Simply put, it is a wasting away of the nail. Have you ever seen someone with one or more of their finger or toe nails looking like it was eaten away…that’s Onychatrophia.
The term atrophy is a familiar concept to many people. It’s commonly used to refer to a condition that affects seniors, for example, persons who have had an extended hospital stay, or someone who lives a sedentary life. It is simply the wasting away of a part of the body. A person’s muscles could also be described as having been “atrophied.” Meaning that the muscles have decreased in size, weakened, and have generally lost the ability to perform as expected.
The same thing can happen to nails. Whether it’s the result of damage to the matrix, which would affect only one nail, or a larger health issue, which could affect all 20, your nails can atrophy. When a nail is atrophied, it loses its healthy look, begins to shrink in size, and may eventually wither away altogether. Unlike muscles, however, the nail can’t regain its vitality and health. Once a nail atrophies, this is where the condition is referred to as onychatrophia, it is not reversible. “Onychatrophia is a scarring process, similar to a scar on the skin, once the damage is done, the nail won’t recover.
It has been identified, that nails are a mirror image of a person’s overall health. Many times, systemic health issues cause nail problems such as splitting, breaking, thinning, whitening, yellowing or darkening. In addition to these indicators, is the fact that onychatrophia is also evidence of a larger health problem. Because it’s a secondary effect, and not a primary condition; the result of damage to the matrix; it can occur too because of a genetic range of health issues which include:
- Vascular problems
- Skin diseases such as lichen planus
- Stevens-Johnson syndrome
- Lyell’s syndrome
There may be itching at the initial stage, which is often a side effect of the disease that induced it. Other than that, however, onychatrophia is not likely to cause pain or discomfort.
Who gets it?
There are varying degrees of onychatrophia. A person may have only one nail that has partially atrophied but will never worsen because the condition that caused it was identified and treated early. On the other hand, sometimes the primary cause is on-going, and damage to the nails is so severe, a person may lose all their nails. Though the condition affects both men and women, it is not limited to adults. Children and infants can be born with, or suffer from, diseases that cause nails to atrophy.
Can it be Treated?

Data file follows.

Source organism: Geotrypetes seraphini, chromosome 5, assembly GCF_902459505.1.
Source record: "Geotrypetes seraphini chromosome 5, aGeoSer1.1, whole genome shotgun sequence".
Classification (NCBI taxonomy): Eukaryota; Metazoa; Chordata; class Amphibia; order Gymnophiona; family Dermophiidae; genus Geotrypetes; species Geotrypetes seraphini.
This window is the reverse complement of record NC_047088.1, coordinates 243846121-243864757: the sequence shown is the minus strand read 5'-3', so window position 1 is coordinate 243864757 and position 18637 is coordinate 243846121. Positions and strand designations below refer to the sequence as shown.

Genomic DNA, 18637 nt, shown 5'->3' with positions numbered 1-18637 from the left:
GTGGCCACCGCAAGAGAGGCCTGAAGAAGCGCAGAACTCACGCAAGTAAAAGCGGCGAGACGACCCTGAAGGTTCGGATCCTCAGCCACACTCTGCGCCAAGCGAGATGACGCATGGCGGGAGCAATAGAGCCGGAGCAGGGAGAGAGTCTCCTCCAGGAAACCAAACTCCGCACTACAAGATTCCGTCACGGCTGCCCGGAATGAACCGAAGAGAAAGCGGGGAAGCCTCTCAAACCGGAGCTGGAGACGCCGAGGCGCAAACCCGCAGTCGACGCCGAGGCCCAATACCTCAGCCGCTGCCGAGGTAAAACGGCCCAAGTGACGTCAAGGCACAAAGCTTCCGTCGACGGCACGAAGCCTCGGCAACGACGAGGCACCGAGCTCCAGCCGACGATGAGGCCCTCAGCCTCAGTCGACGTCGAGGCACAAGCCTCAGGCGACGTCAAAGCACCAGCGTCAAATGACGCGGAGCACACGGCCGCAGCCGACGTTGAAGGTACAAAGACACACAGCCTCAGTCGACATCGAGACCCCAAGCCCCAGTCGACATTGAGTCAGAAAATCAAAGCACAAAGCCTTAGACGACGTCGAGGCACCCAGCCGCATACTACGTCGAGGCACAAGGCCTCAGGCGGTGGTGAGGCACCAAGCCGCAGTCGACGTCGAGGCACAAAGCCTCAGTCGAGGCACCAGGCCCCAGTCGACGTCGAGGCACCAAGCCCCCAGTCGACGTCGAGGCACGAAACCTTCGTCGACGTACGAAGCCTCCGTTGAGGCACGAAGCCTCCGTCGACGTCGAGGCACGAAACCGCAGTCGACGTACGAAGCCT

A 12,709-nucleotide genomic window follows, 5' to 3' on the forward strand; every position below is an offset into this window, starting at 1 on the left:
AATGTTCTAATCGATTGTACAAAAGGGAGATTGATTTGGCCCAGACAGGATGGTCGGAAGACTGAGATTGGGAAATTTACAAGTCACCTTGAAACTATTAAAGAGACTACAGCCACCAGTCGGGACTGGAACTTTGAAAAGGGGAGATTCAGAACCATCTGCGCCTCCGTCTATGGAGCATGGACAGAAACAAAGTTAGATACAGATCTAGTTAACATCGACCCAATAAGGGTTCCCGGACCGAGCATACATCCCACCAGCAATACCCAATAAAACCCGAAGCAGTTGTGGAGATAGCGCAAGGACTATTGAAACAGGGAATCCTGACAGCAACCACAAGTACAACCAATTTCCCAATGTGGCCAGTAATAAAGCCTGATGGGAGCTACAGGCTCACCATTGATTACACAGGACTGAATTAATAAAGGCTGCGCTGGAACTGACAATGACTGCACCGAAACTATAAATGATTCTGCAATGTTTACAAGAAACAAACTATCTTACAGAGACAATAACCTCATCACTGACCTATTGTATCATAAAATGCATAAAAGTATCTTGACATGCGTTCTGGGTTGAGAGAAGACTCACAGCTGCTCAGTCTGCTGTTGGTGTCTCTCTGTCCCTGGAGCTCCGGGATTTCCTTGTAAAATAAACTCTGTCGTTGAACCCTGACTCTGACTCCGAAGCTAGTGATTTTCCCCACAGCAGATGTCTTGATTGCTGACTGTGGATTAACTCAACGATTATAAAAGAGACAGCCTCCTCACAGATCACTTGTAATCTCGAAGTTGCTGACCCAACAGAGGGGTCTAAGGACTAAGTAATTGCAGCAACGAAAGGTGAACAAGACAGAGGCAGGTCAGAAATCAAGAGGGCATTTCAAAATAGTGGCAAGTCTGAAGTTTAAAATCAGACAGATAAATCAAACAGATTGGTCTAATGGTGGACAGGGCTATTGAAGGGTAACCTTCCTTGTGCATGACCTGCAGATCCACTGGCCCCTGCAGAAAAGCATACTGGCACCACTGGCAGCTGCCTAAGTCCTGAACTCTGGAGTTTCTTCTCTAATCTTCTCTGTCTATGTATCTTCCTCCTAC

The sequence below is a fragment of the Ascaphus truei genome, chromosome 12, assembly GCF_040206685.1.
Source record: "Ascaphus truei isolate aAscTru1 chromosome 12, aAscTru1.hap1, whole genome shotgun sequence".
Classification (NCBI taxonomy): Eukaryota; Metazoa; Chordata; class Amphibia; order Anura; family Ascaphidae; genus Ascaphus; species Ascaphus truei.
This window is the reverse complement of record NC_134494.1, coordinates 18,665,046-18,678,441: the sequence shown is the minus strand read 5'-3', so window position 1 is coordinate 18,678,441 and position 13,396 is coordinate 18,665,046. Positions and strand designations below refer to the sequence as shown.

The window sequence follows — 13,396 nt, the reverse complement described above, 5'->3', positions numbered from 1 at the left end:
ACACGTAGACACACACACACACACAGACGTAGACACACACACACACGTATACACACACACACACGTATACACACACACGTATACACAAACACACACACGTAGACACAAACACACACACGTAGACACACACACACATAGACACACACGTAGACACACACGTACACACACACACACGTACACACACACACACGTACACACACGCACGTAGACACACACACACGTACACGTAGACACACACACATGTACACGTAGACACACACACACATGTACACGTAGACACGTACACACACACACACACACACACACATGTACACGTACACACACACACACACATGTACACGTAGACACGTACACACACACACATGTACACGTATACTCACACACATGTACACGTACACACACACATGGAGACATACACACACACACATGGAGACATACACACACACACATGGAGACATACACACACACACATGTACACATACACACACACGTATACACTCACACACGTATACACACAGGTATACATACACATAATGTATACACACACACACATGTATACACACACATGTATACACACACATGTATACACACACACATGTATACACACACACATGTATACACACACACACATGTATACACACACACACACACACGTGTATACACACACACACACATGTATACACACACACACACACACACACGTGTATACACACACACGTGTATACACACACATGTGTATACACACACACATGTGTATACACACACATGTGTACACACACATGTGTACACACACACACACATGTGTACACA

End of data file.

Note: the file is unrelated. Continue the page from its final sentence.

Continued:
Doctors can determine if a nail has atrophied simply by looking at it. It is evident via the nail remnant, nail destruction, and nail absence. Doctors will treat the condition that caused the atrophy, but no treatment is available to improve onychatrophia. The reason for this is that the problem isn’t in the nails; but is characteristic of a larger problem and cannot be treated in isolation. At times, a patient may respond to treatment and recover from the larger health issue. However, though the cause is removed, once the nails have atrophied, they will not return to normal.
Living with the Condition
Unfortunately, onychatrophia gives the nail an unattractive appearance. Because many people are unfamiliar with it, the condition can be confused by the casual observer with a fungus. Due to vanity, the unsightly nail or nails may motivate the affected person to explore the option of false nails to cover the defective area. However, it is strongly advised that doing such is not a healthy option; especially given that in some cases there isn’t an existing nail.
Even in the case of a natural nail manicure or pedicure, certain risks are inherent when work has to be done on nails that have atrophied. Since the nail is likely to be thin and damaged, the pedicurist is likely to buff the surrounding skin while caring for the nail. They need to be extremely careful as this could irritate or tear the skin, leaving it open to infection. Pedicurists should proceed with caution, using common sense and protecting themselves and their clients by working within the scope of their training. In light of the sensitivities involved, affected persons should seek advice from their doctor/ dermatologist/ podiatrist/ chiropodist/foot health practitioner to arrive at the best possible solution for caring for their nails.
Your feet mirror your general health . . . cherish them!